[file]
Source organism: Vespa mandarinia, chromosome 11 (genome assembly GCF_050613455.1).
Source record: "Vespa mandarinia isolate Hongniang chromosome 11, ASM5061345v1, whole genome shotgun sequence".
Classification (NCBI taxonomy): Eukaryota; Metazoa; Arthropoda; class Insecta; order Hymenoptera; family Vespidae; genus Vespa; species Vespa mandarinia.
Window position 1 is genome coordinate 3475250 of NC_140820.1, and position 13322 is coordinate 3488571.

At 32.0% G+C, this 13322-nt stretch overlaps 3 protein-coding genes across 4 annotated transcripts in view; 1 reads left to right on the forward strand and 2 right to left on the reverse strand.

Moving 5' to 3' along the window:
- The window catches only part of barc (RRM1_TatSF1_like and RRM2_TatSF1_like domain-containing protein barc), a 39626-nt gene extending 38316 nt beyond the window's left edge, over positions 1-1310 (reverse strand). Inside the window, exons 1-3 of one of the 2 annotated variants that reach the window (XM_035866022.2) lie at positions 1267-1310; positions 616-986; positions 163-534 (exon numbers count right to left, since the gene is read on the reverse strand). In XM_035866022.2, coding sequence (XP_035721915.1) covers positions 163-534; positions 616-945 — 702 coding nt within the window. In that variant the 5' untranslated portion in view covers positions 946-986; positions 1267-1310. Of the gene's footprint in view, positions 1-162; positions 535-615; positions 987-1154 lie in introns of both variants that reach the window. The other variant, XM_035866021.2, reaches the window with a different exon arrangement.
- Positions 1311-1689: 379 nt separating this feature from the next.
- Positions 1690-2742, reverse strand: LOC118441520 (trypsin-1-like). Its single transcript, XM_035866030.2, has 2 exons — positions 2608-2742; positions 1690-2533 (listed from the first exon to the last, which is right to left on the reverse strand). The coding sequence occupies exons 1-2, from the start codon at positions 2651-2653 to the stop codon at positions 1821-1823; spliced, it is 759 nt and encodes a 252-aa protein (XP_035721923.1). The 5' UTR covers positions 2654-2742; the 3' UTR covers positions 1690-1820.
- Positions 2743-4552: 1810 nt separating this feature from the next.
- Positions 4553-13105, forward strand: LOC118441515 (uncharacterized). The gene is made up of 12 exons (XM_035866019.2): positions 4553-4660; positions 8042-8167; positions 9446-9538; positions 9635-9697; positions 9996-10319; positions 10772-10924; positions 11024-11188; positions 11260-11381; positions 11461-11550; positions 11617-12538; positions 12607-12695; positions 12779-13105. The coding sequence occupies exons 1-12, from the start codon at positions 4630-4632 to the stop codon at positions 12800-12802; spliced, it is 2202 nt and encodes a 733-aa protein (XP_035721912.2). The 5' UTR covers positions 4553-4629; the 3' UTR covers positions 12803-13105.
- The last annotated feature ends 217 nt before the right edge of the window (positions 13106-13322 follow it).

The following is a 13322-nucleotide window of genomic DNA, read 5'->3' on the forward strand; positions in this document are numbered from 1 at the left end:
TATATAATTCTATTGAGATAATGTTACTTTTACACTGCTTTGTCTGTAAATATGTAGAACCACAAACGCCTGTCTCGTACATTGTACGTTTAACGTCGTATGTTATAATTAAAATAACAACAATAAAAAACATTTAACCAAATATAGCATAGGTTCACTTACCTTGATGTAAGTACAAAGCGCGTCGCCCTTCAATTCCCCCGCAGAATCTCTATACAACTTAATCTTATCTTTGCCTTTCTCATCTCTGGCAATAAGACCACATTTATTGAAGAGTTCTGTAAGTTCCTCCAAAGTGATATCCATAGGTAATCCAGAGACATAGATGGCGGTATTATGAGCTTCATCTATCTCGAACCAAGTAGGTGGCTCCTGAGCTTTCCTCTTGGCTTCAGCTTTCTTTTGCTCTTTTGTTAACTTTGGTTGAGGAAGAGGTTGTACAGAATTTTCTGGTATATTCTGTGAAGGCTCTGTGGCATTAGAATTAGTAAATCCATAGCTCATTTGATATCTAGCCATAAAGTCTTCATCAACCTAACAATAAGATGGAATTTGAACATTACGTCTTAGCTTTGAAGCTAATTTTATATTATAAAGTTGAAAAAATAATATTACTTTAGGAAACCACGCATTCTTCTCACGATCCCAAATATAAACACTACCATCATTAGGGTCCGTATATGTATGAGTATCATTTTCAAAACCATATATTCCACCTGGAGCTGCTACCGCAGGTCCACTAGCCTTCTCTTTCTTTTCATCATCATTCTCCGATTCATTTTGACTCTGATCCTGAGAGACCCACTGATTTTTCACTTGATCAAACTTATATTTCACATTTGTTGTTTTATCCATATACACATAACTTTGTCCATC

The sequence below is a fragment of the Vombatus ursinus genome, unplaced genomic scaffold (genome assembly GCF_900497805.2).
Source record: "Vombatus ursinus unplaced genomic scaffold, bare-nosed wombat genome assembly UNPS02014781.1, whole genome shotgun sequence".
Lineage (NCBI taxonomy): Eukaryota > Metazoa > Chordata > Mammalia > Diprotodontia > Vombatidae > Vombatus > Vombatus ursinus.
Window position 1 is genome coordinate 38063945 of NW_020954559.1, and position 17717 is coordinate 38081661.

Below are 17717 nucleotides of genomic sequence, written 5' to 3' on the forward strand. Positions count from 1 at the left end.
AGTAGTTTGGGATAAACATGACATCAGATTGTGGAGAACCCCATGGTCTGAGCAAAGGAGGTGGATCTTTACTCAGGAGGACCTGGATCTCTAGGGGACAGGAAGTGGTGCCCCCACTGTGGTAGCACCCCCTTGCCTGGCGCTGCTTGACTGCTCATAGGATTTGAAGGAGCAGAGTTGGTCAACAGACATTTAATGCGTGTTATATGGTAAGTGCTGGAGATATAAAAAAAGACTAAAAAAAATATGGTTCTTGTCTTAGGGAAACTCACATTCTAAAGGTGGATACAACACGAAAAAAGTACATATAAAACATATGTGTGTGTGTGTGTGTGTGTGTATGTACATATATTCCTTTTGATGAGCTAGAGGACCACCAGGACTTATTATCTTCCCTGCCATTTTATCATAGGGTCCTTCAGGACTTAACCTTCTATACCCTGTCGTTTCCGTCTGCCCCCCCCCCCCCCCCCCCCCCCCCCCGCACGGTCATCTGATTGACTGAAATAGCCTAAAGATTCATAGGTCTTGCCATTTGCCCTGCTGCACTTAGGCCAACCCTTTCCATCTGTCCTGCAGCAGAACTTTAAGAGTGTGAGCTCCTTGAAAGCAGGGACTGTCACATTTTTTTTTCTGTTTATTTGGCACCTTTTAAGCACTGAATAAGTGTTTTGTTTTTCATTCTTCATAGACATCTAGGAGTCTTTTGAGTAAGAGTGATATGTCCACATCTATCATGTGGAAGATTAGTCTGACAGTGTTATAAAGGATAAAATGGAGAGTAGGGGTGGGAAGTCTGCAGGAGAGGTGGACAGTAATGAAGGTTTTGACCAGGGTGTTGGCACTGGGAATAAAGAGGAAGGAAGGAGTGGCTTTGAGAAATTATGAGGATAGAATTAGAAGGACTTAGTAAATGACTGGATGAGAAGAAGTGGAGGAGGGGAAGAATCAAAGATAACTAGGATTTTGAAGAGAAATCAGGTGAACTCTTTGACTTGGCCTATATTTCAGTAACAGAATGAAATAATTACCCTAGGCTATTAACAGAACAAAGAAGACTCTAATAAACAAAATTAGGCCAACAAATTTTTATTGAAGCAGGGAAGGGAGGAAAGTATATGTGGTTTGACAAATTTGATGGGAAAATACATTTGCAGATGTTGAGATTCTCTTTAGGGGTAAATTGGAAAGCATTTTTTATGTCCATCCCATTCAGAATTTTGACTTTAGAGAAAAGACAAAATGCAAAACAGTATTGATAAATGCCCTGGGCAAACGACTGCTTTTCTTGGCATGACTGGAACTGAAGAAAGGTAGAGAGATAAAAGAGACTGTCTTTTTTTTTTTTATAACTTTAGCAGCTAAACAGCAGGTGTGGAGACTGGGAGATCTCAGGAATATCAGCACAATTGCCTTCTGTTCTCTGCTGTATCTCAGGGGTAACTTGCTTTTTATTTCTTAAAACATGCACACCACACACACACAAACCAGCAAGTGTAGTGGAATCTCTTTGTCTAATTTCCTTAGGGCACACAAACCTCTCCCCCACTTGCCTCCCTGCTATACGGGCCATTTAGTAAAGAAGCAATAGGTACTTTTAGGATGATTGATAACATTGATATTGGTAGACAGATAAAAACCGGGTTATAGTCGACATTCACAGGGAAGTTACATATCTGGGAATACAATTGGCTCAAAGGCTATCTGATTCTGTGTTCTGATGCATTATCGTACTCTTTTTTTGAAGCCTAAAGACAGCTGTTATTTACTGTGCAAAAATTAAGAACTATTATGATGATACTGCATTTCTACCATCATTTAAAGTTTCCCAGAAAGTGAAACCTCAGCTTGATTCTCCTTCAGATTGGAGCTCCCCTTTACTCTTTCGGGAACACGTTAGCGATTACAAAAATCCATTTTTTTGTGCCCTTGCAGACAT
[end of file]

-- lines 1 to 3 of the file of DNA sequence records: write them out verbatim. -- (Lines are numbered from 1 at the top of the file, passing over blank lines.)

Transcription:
Source organism: Vespa mandarinia, chromosome 11 (genome assembly GCF_050613455.1).
Source record: "Vespa mandarinia isolate Hongniang chromosome 11, ASM5061345v1, whole genome shotgun sequence".
Classification (NCBI taxonomy): Eukaryota; Metazoa; Arthropoda; class Insecta; order Hymenoptera; family Vespidae; genus Vespa; species Vespa mandarinia.